Sunday, January 23, 2011

Life and Liberty

I mentioned in my post the other day that even a libertarian can believe that abortion should be outlawed. Why? Life begins at conception, as any intellectually honest medical scientist will concede. Once we have established the individuality and humanity of the unborn, they are vested with the same right to life, liberty and pursuit of happiness as the rest of us.

I was thinking about the issue in church this morning when I was reminded that today is “Sanctity of Human Life Sunday”. The italics in the last sentence are intentional, because it bothers me that I had to be reminded.

Even before President Reagan proclaimed January 22, 1984 as the first “National Sanctity of Human Life Day“, I was consistently involved in the pro-life movement. I faithfully participated in the annual March for Life; I supported pro-life crisis pregnancy centers; and, in my more radical days, I even picketed abortion clinics.

My convictions on the subject have not changed in the least, but my fervor and level of interest have definitely declined (except for continuing to support the good work of crisis pregnancy centers) and I wonder why.

Part of it might be a good thing. Particularly given the sensitivities involved in something as intimate and personal as a crisis pregnancy, it is most unfortunate that abortion has been so politicized. I remember when I participated in the March for Life how I felt uncomfortable with the sundry placards, shouts and chants that made portions of it seem like a combination pep rally and freak show. Don’t get me wrong. Most everyone there was very well meaning, and on balance, the March did and continues to do much good, if nothing else by continuing to prick the conscience of a hardened nation.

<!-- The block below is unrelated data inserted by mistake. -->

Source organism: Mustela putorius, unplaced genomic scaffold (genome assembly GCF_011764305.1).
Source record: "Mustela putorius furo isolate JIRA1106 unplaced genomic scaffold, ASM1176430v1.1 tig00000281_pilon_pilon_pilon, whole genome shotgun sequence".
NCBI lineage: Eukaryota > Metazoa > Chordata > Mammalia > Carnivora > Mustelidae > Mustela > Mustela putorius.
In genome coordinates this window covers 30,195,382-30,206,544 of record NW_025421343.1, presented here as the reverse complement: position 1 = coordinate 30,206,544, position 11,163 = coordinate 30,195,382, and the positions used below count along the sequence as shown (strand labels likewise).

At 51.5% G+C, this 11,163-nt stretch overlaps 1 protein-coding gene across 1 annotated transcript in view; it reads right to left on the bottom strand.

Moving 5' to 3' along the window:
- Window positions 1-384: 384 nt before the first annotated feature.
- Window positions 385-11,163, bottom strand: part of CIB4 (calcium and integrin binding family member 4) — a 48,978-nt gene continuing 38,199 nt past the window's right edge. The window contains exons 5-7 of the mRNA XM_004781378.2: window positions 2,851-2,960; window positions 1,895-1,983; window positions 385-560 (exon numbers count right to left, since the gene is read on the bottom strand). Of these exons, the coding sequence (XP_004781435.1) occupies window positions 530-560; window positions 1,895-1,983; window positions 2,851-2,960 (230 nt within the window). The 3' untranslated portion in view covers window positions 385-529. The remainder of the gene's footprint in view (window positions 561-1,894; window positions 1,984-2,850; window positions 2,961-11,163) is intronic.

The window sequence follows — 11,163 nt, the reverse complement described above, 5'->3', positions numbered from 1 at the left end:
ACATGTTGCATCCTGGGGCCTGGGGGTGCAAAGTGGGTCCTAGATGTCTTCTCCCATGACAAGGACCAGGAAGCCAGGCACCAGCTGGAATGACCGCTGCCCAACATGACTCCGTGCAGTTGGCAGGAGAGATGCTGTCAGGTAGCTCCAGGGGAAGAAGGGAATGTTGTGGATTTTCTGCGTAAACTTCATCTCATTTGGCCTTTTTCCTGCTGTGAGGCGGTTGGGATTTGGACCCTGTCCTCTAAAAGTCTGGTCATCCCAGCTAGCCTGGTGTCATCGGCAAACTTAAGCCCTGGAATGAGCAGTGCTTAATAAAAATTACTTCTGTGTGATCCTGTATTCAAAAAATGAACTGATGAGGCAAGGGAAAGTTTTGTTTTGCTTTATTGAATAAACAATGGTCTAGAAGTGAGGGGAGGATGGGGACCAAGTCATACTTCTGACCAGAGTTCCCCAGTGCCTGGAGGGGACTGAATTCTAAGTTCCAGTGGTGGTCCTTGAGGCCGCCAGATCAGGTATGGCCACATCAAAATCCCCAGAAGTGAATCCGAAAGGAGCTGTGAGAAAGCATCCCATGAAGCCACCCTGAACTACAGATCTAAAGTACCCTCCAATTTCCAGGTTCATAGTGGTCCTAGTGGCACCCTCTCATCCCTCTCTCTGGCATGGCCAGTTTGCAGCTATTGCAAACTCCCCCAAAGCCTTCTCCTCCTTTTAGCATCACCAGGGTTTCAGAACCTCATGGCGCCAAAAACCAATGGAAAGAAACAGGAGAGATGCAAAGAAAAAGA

But shouting and slogans don’t exactly win friends and influence people, especially people facing crisis pregnancies, as well as people dealing with the inevitable guilt and shame of having had an abortion or having encouraged or paid for one. That is one reason I continue to enthusiastically support the efforts of crisis pregnancy centers. The Bowie-Crofton Pregnancy Clinic in my community and many others like it freely provide compassionate, professional and confidential services and counseling to women facing crisis pregnancies. May God continue to bless their work and give them much success in reaching women and families in crisis pregnancies, educating people and saving lives.

The extent to which any decrease in fervor on my part has been accompanied by an increase in mercy and compassion is a good thing. Yet I am nonetheless concerned that my consciousness of the issue has waned. In addition to financially supporting the good work of others, may I pray for their efforts, and humbly take advantage of any opportunity to educate and persuade others on the sanctity of human life.

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